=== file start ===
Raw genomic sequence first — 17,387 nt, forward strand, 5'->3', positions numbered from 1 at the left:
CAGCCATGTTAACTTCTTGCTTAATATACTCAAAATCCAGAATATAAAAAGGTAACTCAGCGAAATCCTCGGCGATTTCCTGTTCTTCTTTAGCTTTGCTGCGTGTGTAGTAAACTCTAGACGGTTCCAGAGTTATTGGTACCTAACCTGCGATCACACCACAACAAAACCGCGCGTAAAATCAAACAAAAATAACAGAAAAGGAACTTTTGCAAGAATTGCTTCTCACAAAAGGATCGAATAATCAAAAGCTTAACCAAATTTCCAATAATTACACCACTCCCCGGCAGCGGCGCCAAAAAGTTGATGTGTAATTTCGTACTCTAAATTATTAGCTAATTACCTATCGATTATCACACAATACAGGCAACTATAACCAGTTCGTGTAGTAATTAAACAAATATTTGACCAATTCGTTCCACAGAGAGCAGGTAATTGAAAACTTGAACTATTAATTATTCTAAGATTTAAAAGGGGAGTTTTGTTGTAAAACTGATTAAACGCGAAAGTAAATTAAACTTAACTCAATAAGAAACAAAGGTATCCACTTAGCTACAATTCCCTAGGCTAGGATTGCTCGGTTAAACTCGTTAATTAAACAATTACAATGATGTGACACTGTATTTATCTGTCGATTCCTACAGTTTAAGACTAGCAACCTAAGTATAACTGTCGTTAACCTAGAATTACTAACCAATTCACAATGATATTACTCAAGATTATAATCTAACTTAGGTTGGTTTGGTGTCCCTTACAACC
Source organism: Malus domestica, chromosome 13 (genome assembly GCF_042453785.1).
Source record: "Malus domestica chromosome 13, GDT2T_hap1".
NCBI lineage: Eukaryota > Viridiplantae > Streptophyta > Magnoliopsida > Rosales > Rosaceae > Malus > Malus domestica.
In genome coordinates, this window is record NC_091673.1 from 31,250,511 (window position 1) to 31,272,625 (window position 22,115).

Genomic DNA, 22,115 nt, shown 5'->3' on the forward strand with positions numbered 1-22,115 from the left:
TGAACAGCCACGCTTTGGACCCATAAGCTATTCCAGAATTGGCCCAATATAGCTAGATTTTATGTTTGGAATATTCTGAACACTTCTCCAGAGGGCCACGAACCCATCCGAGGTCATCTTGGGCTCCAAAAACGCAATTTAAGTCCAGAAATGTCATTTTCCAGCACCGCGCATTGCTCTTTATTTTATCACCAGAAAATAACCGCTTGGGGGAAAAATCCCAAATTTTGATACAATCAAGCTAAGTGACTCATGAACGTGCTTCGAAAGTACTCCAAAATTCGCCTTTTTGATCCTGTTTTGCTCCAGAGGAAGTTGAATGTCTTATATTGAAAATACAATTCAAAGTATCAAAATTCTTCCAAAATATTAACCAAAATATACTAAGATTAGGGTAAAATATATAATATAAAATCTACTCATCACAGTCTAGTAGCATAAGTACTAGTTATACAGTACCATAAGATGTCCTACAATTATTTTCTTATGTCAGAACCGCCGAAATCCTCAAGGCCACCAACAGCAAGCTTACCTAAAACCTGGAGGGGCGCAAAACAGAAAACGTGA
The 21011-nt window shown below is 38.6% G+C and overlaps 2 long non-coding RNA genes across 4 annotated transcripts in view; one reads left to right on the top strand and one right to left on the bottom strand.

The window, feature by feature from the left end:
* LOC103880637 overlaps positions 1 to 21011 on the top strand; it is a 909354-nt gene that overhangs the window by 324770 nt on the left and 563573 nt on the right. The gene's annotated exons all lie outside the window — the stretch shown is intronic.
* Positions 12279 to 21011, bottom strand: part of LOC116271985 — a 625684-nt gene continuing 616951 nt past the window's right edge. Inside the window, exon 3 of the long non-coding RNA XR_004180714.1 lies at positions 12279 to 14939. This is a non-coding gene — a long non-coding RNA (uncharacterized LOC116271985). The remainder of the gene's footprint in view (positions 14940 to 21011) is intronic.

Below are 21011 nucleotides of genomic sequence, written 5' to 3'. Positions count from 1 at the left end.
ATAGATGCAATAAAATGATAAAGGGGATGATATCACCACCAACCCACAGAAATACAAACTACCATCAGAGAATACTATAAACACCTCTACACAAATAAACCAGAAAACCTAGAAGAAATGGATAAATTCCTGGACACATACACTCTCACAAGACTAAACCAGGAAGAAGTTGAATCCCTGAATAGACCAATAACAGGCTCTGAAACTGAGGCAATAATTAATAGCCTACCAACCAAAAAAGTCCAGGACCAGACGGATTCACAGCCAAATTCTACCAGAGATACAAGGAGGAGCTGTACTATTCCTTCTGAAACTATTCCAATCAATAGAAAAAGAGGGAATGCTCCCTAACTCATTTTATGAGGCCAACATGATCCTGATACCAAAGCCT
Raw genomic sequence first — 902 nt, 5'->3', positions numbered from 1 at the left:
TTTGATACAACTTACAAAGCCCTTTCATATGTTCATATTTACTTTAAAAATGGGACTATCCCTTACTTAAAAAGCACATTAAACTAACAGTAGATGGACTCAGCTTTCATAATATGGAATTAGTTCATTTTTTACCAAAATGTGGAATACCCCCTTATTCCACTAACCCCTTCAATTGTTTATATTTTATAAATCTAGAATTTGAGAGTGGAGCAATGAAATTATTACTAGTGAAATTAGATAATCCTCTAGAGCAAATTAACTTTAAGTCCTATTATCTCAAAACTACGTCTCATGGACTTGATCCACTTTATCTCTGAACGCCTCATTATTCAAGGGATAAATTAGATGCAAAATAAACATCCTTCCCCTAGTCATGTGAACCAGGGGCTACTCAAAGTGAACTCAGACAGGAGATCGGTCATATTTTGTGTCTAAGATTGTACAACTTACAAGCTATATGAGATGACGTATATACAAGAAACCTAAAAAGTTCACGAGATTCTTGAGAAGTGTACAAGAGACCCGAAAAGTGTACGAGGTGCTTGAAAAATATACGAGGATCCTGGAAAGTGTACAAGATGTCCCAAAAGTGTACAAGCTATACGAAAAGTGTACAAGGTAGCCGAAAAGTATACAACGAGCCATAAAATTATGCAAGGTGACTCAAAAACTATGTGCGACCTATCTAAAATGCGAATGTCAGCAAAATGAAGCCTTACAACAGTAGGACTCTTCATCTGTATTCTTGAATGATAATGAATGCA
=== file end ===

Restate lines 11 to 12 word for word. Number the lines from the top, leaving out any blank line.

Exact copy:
* LOC103880637 overlaps positions 1 to 21011 on the top strand; it is a 909354-nt gene that overhangs the window by 324770 nt on the left and 563573 nt on the right. The gene's annotated exons all lie outside the window — the stretch shown is intronic.
* Positions 12279 to 21011, bottom strand: part of LOC116271985 — a 625684-nt gene continuing 616951 nt past the window's right edge. Inside the window, exon 3 of the long non-coding RNA XR_004180714.1 lies at positions 12279 to 14939. This is a non-coding gene — a long non-coding RNA (uncharacterized LOC116271985). The remainder of the gene's footprint in view (positions 14940 to 21011) is intronic.